Rabbit Health Check-Ups
You should be able to give your rabbit a simple check-up, as outlined below, every 6 to 8 weeks. This does NOT take the place of a full physical exam given by your veterinarian once a year (more if the rabbit has a condition that requires monitoring). Regular check-ups are necessary for the health and longevity of your rabbit. Ask your veterinarian to show you ways to make your periodic check-ups easier on you and more comfortable for your rabbit.
Rabbits can sometimes have a little bit of crust-like substance in the corners of their eyes; this is nothing to worry about and can be wiped clean with a cotton ball, tissue, or very clean fingers. If the eyes have a purulent (pus) discharge, the rabbit will need to be taken to a veterinarian immediately. Other than that, their eyes should be clear and bright with no signs of discharge from their tear ducts.
Check inside each ear for wax or dirt build-up. If ears do not appear clean, see your veterinarian.
Look for moisture or discharge around the nasal cavities or for a mucous/purulent substance inside. Even if you don’t hear sneezing, if you see a slightly moist nose, check the insides of each front leg for dirty spots. Rabbits will wipe their nose with the insides of their front paws and can easily mask early signs of Pasteurella (snuffles) problems.
Make sure that they are properly aligned and not maloccluded. The top teeth should be directly in line with the bottom teeth with a very slight over-bite. If the top teeth are extremely long and actually hang over the bottom, it is likely that your rabbit is maloccluded and will need the upper teeth clipped.
Check the underside of their chin for a waxy type of buildup from their scent gland. If you find this condition, you can try to wash it off with warm water, but it will often be mixed in with their hair and will need to be cut off with cuticle scissors. Rabbits that drink from bowls can sometimes get dermatitis, so also look for redness and irritation under the chin.
Check the soles or each rear foot for worn hair and for sores. This is usually the result of living on a wire floor, but can also be due to an overweight rabbit sitting on hard surfaces. It is very easy for Pasteurella or other infections to start in these sores, so see a veterinarian right away if they are found!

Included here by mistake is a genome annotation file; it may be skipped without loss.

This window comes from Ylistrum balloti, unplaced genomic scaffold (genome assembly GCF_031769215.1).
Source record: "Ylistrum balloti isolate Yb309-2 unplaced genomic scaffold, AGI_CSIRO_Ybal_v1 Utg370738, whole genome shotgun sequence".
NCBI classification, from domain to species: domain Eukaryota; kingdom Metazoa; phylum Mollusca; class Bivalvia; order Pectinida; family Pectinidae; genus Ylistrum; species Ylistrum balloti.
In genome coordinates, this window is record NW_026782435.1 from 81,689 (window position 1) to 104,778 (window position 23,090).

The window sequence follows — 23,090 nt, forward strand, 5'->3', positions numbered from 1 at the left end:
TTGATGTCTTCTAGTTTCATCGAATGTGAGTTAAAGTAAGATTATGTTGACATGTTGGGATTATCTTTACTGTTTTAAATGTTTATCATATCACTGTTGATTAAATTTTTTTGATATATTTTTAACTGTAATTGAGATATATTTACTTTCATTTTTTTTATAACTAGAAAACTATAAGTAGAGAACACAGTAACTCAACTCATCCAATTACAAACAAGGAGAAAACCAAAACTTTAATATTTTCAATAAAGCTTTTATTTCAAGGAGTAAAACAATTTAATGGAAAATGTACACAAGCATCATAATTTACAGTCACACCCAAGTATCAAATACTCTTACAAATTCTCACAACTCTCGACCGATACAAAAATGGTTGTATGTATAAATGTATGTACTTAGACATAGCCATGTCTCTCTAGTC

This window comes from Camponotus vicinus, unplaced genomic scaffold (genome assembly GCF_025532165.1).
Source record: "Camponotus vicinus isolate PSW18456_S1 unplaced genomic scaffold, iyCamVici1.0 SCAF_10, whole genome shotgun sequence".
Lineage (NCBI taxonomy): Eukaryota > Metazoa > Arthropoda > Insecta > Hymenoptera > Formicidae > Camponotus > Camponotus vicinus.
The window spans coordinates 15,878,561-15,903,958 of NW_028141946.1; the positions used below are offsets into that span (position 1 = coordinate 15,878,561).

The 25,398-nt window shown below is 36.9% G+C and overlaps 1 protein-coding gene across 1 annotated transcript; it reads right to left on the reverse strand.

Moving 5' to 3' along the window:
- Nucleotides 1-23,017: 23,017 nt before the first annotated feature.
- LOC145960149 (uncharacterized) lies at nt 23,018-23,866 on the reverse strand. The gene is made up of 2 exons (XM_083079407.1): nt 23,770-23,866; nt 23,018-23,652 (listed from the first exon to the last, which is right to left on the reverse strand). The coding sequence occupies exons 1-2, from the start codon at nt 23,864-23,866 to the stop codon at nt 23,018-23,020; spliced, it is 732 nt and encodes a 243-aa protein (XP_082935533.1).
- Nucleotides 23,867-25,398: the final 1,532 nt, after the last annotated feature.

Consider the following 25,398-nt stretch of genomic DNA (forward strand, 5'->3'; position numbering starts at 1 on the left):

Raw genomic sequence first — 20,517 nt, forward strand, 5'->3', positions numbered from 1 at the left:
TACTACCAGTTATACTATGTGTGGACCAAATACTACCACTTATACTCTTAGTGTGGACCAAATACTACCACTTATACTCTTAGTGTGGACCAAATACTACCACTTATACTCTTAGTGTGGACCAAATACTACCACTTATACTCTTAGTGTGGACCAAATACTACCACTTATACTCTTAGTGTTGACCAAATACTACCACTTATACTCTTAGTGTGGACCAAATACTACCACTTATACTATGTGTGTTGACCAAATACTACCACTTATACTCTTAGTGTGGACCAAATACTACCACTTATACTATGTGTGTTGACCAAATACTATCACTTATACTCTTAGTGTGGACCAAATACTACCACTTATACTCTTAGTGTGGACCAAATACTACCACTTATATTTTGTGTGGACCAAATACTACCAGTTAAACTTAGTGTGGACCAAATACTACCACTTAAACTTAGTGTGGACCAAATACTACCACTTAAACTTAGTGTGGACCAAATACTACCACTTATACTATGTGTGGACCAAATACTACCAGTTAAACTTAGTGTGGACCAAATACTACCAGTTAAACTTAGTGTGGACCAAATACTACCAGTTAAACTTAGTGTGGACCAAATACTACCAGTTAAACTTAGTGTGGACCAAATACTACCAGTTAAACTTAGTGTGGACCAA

Check and trim nails as needed (see Nails in the Grooming handout). If you find a broken nail, make sure it has healed properly, since these are prone to infection. It is common for a rabbit to break a nail and it is usually nothing to worry about unless it becomes infected.
Fur and Skin
Fleas: Only use products prescribed or recommended by your veterinarian. Over-the-counter products can often be toxic to rabbits. Dandruff: Is it dandruff or is it fur mites? If you can only see flakes, it is almost impossible for you to tell without a microscope. A sure sign of mites is what will look like white scabs or a crust on the skin and will often start around the neck area. In addition, your rabbits can become very thin with bald spots as the mites become worse. You can also see very thin hair and dandruff caused by scratching due to flea infestation.
Genital Scent Glands
In addition to the scent glands under their chins, rabbits also have much more powerful scent glands on both sides of their genitals. This area needs to be checked and will probably always need cleaning. Sometimes you’ll just find a few moist flakes from dried skin, but more often you’ll find a very dark brown, hard, waxy type of build-up. Either of these can be easily removed with a cotton swab dipped in water. The rabbit may have to be turned on its back to do this. Keep one hand pressed firmly on the stomach so that he/she cannot suddenly flip over and injure their back. Use your fingers to find the genitals and then separate the area directly adjacent to the genitals. When you find the scent glands and separate the overlapping skin, the dark substance will become visible. If your rabbit has a “musky” smell, it’s time for a cleaning. If this substance is not cleaned and allowed to remain, the area could become infected.
Lumps & Bumps
This is also a good time to inspect your rabbit’s body all over: legs, the stomach, head, bottom, between the legs, etc. Both male and female rabbits will have nipples on their stomachs, but other than that, if you feel any strange lumps or bumps, have your veterinarian check them out. Just as with humans, the earlier you find and treat a problem, the easier it is to cure.
All of the above are simple things to check, but it may be easier to do with two people. If check-ups are done every two months, you’ll begin to know your rabbit well enough so that you can spot a problem in the early stages.